Apple to resist order to unlock San Bernardino gunman's phone
Apple chief Tim Cook says his company will resist a federal magistrate's order to hack its own users in connection with the investigation into the San Bernardino shootings.
In a statement posted on the company's website, Mr Cook said such a move would undermine encryption by creating a back door that could potentially be used on other devices.
His letter was a direct response to an order from US Magistrate Judge Sheri Pym for Apple to help the Obama administration break into an encrypted iPhone belonging to one of the shooters in the December attack.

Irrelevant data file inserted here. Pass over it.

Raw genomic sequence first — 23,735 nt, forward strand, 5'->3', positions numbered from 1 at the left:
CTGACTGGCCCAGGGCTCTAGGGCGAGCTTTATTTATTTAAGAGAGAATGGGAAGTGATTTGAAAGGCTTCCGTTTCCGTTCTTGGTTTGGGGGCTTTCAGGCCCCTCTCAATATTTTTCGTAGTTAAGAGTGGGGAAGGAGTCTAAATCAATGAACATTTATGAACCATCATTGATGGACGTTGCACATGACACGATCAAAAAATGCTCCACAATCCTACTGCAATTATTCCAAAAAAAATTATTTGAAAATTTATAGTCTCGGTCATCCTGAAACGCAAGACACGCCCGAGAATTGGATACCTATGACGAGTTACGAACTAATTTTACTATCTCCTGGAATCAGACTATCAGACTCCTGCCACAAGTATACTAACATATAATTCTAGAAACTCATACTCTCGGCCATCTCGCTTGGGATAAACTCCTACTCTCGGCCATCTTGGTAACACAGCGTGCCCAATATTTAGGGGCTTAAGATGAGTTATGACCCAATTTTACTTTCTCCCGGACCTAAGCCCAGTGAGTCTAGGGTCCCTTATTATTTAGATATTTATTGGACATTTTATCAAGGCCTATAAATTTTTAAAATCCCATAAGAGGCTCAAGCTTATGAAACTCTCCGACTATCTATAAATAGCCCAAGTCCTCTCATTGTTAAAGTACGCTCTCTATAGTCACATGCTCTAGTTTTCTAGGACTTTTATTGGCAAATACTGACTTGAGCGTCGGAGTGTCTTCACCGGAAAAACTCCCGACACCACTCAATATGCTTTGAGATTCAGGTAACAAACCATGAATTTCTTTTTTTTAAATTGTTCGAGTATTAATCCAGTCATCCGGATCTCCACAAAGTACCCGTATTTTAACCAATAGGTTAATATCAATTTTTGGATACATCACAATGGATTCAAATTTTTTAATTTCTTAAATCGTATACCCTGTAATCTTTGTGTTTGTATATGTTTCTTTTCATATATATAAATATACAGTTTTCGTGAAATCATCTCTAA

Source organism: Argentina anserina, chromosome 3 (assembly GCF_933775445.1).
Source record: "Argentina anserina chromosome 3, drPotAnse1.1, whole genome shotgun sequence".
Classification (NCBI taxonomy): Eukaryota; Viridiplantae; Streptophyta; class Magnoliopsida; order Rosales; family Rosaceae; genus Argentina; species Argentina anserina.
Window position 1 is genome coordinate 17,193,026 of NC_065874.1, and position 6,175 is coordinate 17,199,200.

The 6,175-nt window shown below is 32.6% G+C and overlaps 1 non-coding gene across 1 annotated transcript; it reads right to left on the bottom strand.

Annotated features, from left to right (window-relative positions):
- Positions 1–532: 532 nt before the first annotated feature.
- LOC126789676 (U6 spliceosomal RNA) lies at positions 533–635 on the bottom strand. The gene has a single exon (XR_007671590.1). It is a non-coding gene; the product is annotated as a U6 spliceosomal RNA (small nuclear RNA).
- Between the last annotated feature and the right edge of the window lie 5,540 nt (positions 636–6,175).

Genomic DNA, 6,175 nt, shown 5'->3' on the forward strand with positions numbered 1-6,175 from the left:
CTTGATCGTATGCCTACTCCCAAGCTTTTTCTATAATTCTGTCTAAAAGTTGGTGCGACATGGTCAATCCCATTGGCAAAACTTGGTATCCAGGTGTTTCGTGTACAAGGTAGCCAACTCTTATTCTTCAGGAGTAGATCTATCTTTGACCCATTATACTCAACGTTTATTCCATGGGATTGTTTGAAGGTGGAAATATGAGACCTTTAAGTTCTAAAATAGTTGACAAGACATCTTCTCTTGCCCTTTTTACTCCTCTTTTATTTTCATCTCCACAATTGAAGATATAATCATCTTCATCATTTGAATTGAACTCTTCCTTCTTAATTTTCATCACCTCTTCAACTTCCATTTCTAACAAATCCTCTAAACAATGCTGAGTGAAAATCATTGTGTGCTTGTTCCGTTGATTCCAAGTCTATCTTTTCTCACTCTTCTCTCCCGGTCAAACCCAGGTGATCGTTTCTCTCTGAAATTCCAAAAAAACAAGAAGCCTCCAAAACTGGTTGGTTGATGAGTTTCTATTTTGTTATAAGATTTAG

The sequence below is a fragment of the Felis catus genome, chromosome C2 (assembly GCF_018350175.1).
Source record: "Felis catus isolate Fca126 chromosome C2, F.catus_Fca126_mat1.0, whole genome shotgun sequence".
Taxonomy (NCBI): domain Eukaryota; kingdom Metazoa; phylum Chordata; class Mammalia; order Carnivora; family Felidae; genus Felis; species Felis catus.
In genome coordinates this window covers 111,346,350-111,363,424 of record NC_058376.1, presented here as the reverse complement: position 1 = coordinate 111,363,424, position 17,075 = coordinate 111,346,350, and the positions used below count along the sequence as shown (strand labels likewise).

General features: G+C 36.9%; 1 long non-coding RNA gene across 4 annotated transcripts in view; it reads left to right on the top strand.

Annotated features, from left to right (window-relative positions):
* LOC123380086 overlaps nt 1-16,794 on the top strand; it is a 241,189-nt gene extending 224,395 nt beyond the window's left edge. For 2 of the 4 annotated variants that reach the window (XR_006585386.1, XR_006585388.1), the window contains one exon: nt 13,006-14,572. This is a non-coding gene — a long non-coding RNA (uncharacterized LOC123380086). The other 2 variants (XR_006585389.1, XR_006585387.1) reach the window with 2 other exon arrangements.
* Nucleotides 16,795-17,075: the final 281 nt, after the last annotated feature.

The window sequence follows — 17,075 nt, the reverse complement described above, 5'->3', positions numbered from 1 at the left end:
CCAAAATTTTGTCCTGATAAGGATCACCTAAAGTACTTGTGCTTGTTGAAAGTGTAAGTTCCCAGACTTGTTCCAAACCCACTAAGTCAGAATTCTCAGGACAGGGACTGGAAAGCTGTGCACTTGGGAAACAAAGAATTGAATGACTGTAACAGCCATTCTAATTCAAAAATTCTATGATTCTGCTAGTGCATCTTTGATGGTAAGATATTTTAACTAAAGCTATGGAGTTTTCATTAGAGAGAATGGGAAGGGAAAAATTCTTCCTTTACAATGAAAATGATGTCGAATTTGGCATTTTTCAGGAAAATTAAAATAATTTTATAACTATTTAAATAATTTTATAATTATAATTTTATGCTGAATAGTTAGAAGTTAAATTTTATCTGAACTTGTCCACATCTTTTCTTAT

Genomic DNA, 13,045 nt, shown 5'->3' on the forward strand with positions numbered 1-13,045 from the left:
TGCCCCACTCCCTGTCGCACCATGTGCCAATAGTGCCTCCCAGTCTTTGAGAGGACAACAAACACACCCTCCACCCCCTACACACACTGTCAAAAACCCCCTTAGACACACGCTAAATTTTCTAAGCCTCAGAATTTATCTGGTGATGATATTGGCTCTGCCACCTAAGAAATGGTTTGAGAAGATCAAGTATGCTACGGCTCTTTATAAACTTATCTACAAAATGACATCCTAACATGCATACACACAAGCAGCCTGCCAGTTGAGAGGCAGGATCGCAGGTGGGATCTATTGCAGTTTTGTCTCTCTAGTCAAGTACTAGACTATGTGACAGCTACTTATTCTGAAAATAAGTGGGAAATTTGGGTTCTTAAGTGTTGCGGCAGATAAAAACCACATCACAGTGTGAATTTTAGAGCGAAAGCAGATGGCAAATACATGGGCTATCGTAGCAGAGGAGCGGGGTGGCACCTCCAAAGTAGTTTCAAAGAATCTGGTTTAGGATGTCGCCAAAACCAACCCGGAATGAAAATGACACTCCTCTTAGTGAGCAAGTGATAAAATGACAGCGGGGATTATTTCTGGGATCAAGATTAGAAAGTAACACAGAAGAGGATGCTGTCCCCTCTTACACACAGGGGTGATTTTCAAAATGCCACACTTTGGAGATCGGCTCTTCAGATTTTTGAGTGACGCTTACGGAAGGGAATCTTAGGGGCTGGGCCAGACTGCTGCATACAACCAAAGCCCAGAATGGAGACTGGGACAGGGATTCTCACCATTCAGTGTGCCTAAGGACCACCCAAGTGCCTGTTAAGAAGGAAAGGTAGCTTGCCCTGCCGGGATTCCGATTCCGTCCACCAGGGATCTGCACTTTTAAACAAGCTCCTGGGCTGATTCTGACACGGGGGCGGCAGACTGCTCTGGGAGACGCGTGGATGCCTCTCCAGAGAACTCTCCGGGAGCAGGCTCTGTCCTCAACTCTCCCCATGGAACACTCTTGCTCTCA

The first-of-its-kind ruling was a significant victory for the Justice Department in a technology policy debate that pits digital privacy against national security interests.
Fourteen people were killed on December 2 when a married couple opened fire on the husband's colleagues at an office lunch gathering in San Bernardino, about 60 miles east of Los Angeles.
American-born Syed Farook, 28, and his wife, Tashfeen Malik, 29, from Pakistan, pledged allegiance to a leader of the Islamic State group on Facebook moments before the shooting. Both were later killed in a gun battle with police.